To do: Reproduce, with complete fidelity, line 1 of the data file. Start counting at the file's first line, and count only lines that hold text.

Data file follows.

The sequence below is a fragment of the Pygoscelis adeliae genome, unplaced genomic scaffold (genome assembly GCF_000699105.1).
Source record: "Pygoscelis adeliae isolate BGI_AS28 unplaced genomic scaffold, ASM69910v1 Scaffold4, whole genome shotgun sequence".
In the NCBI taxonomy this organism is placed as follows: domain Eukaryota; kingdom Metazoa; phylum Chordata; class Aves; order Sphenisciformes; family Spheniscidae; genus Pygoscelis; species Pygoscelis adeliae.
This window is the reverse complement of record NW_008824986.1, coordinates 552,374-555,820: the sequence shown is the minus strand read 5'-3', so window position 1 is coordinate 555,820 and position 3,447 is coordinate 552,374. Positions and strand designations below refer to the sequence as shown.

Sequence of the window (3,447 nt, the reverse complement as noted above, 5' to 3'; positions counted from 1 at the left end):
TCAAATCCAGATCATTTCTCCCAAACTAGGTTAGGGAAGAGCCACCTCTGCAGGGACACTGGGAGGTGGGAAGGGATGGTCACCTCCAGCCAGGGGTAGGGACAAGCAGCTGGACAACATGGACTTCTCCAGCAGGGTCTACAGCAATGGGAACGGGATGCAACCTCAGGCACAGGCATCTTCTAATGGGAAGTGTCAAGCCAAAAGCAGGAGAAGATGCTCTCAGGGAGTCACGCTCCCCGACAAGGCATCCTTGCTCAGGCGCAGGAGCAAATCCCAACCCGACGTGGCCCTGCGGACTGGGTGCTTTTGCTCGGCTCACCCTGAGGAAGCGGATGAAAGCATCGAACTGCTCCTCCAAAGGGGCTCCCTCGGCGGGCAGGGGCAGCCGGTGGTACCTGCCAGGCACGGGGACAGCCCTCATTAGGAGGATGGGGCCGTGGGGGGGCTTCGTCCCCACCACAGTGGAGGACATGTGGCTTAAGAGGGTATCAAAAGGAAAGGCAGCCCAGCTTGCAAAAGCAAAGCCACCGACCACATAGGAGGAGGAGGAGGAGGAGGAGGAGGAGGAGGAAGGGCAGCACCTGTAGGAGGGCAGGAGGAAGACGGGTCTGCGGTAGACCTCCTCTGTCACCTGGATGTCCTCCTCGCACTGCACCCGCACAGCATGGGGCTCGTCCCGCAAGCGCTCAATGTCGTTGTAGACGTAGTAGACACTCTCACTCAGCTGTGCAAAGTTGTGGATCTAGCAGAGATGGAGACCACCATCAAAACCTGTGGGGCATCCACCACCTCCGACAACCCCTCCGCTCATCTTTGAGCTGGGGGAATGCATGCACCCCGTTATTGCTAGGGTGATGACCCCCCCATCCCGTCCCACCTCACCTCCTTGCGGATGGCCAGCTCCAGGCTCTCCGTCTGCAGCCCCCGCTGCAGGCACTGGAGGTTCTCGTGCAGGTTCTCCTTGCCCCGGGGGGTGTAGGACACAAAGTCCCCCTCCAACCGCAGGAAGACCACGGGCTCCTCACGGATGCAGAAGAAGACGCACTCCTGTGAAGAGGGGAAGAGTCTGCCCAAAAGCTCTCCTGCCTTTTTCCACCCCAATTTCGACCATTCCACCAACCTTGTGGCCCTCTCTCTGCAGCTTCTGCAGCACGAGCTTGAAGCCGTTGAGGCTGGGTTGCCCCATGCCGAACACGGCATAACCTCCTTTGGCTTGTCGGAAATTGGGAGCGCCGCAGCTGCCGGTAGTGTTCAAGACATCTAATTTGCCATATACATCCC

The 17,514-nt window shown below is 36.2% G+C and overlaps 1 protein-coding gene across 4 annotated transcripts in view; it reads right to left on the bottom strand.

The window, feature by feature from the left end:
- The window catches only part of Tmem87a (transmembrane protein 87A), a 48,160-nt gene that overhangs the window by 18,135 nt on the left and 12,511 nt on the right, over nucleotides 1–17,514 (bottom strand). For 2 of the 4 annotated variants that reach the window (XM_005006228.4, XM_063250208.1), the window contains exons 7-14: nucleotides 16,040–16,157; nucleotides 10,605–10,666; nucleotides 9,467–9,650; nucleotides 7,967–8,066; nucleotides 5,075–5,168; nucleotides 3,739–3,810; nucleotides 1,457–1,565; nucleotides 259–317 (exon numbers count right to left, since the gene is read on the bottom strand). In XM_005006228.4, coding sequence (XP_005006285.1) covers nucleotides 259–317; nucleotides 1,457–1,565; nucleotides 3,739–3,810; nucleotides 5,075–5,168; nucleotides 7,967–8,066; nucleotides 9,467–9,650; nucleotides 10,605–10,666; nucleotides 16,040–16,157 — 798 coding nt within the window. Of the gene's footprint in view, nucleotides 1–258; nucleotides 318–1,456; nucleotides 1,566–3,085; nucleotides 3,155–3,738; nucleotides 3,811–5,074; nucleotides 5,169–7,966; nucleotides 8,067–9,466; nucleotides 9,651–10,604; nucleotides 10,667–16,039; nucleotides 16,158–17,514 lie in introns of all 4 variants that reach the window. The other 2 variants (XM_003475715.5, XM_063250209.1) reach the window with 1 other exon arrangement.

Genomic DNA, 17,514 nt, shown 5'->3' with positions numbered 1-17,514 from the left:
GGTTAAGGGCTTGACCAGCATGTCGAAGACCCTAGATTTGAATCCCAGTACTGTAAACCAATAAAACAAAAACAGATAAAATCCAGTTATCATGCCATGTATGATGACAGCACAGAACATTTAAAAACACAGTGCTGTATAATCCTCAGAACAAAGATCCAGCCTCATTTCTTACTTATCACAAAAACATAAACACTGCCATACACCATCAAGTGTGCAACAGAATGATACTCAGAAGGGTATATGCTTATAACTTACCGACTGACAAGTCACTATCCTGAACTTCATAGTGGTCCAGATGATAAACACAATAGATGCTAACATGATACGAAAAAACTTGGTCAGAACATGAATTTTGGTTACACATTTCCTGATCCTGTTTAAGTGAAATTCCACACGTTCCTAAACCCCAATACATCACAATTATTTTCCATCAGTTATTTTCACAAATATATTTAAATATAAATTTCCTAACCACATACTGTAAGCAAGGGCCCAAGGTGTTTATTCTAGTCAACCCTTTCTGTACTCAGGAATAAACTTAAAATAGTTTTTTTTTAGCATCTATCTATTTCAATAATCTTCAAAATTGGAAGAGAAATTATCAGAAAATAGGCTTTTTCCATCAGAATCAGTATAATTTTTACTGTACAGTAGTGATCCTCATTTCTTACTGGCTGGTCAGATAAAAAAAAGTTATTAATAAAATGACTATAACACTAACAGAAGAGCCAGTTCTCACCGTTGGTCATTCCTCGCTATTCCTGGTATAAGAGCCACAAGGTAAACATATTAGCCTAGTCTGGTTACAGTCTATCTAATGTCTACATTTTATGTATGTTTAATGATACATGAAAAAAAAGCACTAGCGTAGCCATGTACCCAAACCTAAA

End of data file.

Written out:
The sequence below is a fragment of the Pygoscelis adeliae genome, unplaced genomic scaffold (genome assembly GCF_000699105.1).